Media behaviour comes under fire
Drones, radio-tapping lead to complaints
published : 10 Jul 2018 at 04:17
writer: Patpon Sabpaitoon
In the race to be the first to get their hands on news and photos of the operation to extract 12 boys and their coach from Tham Luang cave in Chiang Rai's Mae Sai district, some media crossed the line in their attempts to obtain information.
The media gather for a briefing by rescue coordinator Narongsak Osottanakorn. But a photo of a media drone has brought down the wrath of the public. (Main photo by Wichan Charoenkiatpakul)
This led members of the public to slam the journalists responsible and question the ethics and professionalism of those channels, publications and portals.
On Sunday, two cases of media malpractice, in particular, infuriated the public: the use of a drone which interfered with a rescue helicopter and the interception of officers' radio communications.
One news outlet, in an attempt to capture photos of the first four boys rescued from the flooded cave, sent a drone flying near a helicopter that was used to evacuate the boys to a hospital in Chiang Rai. The operator of the drone claimed that he had asked for permission from an air force officer — a claim which the Royal Thai Air Force (RTAF) later denied.
The RTAF is coordinating with the Civil Aviation Authority of Thailand (CAAT) to probe the matter further.
This Facebook post and others like it spread on social media like wildfire Monday and brought public criticism. (FB/boondham)
Another instance which generated uproar was when a TV news outlet broadcast a conversation between officers involved in the operation, obtained by intercepting their radios.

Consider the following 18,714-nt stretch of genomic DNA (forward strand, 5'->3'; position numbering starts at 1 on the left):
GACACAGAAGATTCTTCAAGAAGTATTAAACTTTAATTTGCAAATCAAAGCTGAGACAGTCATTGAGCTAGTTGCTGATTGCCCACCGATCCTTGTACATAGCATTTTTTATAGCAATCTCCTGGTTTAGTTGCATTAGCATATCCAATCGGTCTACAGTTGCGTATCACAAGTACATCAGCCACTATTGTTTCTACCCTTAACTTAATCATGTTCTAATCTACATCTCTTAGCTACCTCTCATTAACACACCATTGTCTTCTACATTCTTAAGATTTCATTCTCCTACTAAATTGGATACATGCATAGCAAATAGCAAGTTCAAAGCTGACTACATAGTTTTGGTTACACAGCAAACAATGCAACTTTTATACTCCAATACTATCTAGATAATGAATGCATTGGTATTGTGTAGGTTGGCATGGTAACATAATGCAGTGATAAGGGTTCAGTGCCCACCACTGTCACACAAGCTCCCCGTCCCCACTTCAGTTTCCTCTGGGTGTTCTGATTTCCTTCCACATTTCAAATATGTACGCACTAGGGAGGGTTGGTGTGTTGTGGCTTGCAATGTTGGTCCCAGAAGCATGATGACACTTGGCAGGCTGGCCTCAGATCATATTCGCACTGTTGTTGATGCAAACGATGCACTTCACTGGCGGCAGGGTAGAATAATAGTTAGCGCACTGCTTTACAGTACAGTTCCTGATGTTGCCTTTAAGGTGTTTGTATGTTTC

Pol Maj Gen Churat Pan-ngao, Provincial Police Region 5 deputy commander, who was overseeing the army of media at the cave, asked them on Monday to stop attempting to obtain information using such methods.
Pol Maj Gen Churat said if they continue doing so, he will consider whether their actions are illegal or not. If they are illegal, he will seek the prosecution of the accused media outlets.
Banyong Suwanpong, a member of the ethics committee for both the Thai Journalists Association (TJA) and the Thai Broadcast Journalists Association (TBJA), said the media need to uphold professional ethics and integrity when reporting on news, however high profile.
"They must respect the officers and work in a way that does not interfere with either the operation or those involved. They must also respect the rights and privacy of individuals, especially the youths and their relatives," Mr Banyong said, referring to the latest media coverage at Tham Luang cave.
Furthermore, he said reporters need to be responsible not only to their media organisations but to Thai society as a whole, and should not focus solely on being the first to get information.
He added that in order to prevent the media from crossing the line, the owners and executives of each outlet need to set clear rules policies for their reporters to follow.
"The owners and executives of each outlet are responsible for keeping their employees in check. If such measures were in place, who would have violated those policies?
"Competition is normal, I know everybody wants to generate profit. But you don't need to be selfish to do so. The methodology needs to be right, not invade the rights of others."
Meanwhile, the TBJA also issued a statement emphasising that though the media might feel compelled to provide up-to-date information, they should heed professional ethics in news reporting, respect the rights of individuals and avoid reporting information that can affect the operation.
It also stated that at this time of public scrutiny, the Thai media should prove they can still work ethically.
As for questions about the sequence in which the boys are being rescued, Dr Boonruang Triruangworawat, Director-General of Ministry of Public Health's Department of Mental Health said the families had not questioned the plan at any stage.
Dr Boonruang said order had been determined by the physical condition of each boy, with those most in need of medical care being extracted first.